Medical worker conducts novel coronavirus nucleic acid detection at the Diagnostics Virology and Transformation Center of the Guangzhou KingMed Diagnostics Group Co., Ltd. in Guangzhou, south China's Guangdong Province, Feb. 18, 2020. (Photo: Xinhua)
Authorities and media across the country are busy disproving rumors circulating online about the novel coronavirus pneumonia (COVID-19) outbreak, as some have triggered unnecessary panic among the public.
The following are five pieces of misinformation recently spread on Chinese social media, which have now been disproven by relevant government departments or or-ganizations.
Rumor: Two recovered COVID-19 patients have relapsed in Wuhan.
Fact: No recovered patients have relapsed in the community in question.
A picture of a COVID-19 case notification in a residential community in Wuhan, Central China's Hubei Province, sparked fear on social media on Thursday.
"Today the community has two new confirmed cases, both of which are recovered coronavirus patients," read the notification.
The community clarified later the same day that the two patients had not relapsed. "We call them 'new cases' because we used a new calculating method today, which includes recovered cases in the total confirmed cases," it said, apologizing for the confusion it had caused.
Theoretically, recovered patients have an antibody that can protect them against the virus, local media Chutian Metropolis Daily reported on Friday, citing medical ex-perts.
Nonetheless, as the virus' ability to mutate remains unknown, experts suggest re-covered patients quarantine themselves for 14 days after being discharged from hos-pital.
People have to know how cunning COVID-19 is. A patient in Southwest China's Si-chuan Province who had been cured and discharged from hospital, for instance, was found nucleic-acid positive on the 10th day after returning home, local health au-thority said Friday.
Rumor: Police seized virus prevention materials.
Fact: The 'seizure notice' was fake.
A photo of a "seizure notice" was spread online on Thursday evening. It said that Shanghai police had seized a total of 113,000 infrared forehead thermometers from passing transport vehicles at a highway entrance in a suburb of the city.
The thermometers are virus prevention-related materials, which must be transported with the correct documents, the "notice" read. "Materials without the correct docu-ments will be seized by police," it added.
The Shanghai police debunked the rumor on its official Weibo account on Friday, saying the notice was forged and no such incidents had occurred. "We are conducting further investigation into the 'notice,'" it said.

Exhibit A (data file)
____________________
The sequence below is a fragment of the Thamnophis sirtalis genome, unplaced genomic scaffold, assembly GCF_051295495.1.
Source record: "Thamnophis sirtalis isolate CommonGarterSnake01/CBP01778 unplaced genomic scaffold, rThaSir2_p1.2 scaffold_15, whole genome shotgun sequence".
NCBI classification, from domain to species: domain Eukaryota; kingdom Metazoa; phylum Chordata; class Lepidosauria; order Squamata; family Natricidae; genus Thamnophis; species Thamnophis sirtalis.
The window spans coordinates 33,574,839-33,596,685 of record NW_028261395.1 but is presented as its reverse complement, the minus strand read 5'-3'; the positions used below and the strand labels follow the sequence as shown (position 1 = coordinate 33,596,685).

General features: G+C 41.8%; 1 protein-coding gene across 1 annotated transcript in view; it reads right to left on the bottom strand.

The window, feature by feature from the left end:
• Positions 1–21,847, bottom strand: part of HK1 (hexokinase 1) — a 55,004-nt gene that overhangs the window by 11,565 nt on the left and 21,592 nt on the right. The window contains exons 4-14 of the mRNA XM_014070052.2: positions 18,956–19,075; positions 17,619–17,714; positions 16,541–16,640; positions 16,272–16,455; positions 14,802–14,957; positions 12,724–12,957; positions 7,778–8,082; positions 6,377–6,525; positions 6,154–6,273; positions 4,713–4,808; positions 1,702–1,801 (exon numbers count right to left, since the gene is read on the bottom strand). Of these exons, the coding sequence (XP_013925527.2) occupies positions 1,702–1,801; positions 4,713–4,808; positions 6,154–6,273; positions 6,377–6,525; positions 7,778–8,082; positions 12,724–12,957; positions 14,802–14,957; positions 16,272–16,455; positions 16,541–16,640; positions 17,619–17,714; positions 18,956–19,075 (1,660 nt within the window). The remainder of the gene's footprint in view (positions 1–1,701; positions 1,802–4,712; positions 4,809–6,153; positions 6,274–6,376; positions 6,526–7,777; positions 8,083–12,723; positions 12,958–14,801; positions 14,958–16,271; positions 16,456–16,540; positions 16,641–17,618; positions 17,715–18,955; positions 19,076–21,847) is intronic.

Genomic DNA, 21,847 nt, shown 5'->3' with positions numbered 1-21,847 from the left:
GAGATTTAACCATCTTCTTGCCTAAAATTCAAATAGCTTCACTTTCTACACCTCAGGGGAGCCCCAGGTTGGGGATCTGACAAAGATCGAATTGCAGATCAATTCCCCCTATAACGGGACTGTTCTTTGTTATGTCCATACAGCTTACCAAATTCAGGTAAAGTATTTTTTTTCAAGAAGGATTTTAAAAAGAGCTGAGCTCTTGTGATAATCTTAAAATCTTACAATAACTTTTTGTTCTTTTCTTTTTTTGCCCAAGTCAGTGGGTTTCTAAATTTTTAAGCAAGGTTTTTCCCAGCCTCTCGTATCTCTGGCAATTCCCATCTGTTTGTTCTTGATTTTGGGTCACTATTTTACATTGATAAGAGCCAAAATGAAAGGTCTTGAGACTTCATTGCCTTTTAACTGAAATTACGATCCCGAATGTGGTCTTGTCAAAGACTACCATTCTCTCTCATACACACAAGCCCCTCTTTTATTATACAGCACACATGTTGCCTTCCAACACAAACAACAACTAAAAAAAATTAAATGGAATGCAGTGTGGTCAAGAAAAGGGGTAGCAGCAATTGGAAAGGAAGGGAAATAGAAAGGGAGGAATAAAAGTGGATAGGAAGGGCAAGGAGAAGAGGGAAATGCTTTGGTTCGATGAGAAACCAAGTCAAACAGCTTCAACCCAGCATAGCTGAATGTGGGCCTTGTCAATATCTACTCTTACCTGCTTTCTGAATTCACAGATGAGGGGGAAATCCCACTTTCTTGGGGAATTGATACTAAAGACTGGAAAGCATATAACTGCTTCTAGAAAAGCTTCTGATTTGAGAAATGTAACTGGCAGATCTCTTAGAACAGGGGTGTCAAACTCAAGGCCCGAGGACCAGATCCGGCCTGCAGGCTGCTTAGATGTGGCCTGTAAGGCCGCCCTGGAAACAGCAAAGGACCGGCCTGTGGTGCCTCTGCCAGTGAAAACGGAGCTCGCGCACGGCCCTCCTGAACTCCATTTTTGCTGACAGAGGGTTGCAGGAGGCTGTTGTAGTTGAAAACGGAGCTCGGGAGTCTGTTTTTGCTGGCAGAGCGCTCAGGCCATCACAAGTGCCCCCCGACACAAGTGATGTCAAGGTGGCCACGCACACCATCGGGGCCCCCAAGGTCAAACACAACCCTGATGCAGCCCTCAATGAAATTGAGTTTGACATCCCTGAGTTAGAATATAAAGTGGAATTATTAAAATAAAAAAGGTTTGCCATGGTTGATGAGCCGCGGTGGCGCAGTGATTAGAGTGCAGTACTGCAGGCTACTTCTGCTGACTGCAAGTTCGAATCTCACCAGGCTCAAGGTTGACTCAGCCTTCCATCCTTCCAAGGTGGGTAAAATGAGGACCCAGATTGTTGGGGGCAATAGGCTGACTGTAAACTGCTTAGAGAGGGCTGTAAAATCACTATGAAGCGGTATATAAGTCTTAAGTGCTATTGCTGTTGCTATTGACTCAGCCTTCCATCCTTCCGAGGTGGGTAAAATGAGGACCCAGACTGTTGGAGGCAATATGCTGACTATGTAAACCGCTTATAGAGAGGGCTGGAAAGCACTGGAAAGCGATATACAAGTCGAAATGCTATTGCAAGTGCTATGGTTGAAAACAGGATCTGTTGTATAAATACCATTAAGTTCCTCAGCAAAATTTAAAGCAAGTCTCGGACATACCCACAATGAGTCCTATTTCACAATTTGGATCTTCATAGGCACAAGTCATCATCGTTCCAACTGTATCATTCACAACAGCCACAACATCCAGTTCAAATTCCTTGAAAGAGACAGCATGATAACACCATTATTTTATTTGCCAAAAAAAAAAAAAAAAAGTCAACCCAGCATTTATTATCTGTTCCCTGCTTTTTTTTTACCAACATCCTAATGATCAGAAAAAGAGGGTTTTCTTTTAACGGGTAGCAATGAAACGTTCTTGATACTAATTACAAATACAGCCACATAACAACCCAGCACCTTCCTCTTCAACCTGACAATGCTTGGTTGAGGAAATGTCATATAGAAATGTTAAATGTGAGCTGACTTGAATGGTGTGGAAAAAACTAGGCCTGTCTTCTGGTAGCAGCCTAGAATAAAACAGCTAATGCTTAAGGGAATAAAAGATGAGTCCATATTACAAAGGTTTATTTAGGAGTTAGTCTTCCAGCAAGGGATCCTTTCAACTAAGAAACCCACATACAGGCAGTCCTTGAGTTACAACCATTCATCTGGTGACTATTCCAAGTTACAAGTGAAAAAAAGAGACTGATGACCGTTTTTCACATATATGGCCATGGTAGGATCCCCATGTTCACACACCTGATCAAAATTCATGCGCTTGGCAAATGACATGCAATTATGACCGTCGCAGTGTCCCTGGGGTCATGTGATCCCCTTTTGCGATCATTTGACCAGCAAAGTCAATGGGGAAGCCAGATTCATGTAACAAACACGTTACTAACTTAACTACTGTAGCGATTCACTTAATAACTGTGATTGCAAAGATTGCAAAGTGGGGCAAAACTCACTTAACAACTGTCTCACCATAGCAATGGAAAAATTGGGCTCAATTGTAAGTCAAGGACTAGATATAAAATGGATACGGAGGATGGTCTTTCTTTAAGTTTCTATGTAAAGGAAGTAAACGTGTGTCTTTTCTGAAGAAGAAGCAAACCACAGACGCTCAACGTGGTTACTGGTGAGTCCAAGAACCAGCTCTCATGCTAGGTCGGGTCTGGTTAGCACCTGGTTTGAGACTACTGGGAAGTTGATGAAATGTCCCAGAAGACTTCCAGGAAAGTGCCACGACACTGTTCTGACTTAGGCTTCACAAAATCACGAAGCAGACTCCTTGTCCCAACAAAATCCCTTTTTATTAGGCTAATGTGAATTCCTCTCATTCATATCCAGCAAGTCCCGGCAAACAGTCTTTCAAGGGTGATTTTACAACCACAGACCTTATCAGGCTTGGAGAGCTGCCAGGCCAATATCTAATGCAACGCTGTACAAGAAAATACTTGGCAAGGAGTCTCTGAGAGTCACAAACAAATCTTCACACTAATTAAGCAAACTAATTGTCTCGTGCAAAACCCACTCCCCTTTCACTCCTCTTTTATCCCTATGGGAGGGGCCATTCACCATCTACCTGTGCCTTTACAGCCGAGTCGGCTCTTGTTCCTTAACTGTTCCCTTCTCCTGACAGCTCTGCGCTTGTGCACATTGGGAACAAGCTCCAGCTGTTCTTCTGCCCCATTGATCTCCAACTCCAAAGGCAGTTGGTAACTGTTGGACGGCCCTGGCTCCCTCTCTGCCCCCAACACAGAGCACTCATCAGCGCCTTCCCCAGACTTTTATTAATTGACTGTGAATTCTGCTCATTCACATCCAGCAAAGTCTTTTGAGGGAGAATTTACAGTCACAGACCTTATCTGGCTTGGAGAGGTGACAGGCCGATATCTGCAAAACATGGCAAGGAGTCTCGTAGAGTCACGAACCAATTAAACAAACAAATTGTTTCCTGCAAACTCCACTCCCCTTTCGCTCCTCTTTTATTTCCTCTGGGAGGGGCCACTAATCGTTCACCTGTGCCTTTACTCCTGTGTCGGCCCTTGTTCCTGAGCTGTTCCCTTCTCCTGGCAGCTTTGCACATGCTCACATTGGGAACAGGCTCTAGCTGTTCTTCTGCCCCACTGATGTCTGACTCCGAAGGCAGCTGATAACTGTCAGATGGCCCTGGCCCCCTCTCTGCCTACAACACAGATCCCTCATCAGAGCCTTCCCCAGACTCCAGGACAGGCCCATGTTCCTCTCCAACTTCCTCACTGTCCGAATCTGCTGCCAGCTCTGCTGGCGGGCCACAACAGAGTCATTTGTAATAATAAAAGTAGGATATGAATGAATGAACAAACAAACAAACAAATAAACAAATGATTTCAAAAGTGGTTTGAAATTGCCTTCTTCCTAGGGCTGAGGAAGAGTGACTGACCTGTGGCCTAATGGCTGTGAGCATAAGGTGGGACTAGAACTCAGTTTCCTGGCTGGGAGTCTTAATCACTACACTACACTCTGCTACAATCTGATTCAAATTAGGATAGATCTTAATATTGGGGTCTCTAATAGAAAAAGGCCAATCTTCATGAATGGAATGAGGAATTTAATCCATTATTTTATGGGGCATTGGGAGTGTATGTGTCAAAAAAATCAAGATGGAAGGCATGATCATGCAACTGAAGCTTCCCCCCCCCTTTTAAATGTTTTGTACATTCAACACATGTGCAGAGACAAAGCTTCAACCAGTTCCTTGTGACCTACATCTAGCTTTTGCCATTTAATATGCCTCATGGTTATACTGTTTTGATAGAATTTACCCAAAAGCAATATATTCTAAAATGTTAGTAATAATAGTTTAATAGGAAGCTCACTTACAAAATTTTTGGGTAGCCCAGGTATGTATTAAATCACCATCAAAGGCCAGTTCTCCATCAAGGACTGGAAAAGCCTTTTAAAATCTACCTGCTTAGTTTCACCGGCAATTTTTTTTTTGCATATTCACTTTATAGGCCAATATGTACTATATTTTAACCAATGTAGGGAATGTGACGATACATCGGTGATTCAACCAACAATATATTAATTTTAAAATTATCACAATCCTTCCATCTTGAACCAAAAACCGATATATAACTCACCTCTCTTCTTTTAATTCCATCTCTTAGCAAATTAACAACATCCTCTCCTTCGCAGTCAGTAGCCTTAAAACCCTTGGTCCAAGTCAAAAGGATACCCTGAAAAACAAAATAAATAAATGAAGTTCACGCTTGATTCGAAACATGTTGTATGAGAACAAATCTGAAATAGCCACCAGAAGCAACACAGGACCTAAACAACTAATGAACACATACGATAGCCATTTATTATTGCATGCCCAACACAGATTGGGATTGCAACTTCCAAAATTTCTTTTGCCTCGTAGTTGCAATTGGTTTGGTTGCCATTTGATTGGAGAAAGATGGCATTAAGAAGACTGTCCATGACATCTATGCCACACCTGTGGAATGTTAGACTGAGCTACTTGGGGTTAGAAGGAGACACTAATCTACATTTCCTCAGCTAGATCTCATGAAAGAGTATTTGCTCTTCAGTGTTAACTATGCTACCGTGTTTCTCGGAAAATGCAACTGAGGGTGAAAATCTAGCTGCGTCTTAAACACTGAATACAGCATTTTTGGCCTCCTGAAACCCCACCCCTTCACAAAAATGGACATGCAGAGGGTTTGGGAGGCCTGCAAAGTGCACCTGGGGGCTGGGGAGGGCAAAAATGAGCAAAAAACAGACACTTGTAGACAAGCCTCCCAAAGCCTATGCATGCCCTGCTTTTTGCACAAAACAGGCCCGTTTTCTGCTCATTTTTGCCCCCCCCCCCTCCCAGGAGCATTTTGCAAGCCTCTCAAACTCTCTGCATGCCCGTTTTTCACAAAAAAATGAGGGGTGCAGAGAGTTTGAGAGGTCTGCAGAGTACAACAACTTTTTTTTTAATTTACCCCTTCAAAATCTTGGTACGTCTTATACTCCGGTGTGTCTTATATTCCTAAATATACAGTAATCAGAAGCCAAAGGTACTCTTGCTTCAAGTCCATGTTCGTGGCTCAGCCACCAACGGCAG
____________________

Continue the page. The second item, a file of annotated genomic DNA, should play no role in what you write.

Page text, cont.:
Rumor: Respiratory expert Zhong said most provinces will remove traffic re-strictions in March.
Fact: He made no such statement.
A rumor that renowned respiratory scientist and the central government's top medi-cal advisor Zhong Nanshan had estimated "the time when various provinces will re-move traffic restrictions" was circulated on social media.
It suggested that 31 provinces and municipalities including Beijing, Shanghai, Si-chuan and Heilongjiang would remove traffic constraints around March 10, and that nine provinces including Guangdong and Henan would resume normal traffic around March 25.
The rumor even held that Hubei, epicenter of the epidemic with 62,662 confirmed cases as of 4 pm on Friday, would "resume traffic in the middle of April."
Sanxiang Metropolis Daily, a newspaper based in Central China's Hunan Province, reported on Friday that Zhong had never estimated the date of traffic resumption.
"What Zhong actually said was that the expected high-point of the epidemic may occur in April," said the newspaper.
Rumor: Another whistleblower doctor has died of COVID-19.
Fact: She is currently working on the frontline.
Ai Fen is one of eight "whistleblower" doctors - that number including the late Li Wenliang, who tried to warn other medics of the virus at the end of December 2019. Ai was recently said to have died as a result of contracting the virus, which is not true.
Ai works for the Central Hospital of Wuhan as its emergency department director. She told news outlet thepaper.cn on Thursday that she is currently busy fighting the virus.
"I also saw the rumors," she told media. "I haven't been infected with the virus. I feel very well."
Rumor: All patients at a psychiatric hospital have been infected, and some es-caped.
Fact: A few patients have been infected, but no one has escaped.
Recent rumors surrounding Huchang Psychiatric Hospital, a civilian-run psychiatric hospital in Xiantao County, Hubei, have made many local residents anxious. Some rumors suggested all the hospital's patients had been infected with the virus, and some said infected patients had escaped.
According to a clarification notice from Xiantao's health authority on Thursday, the hospital has 18 confirmed COVID-19 cases among its 130 patients and 49 staff members.
All confirmed cases in the hospital, including 16 patients and two workers, are re-ceiving treatment at local appointed hospitals, read the notice.
"Other people at the hospital in quarantine for medical observation," it said, adding that no infected patients had escaped as rumors claimed.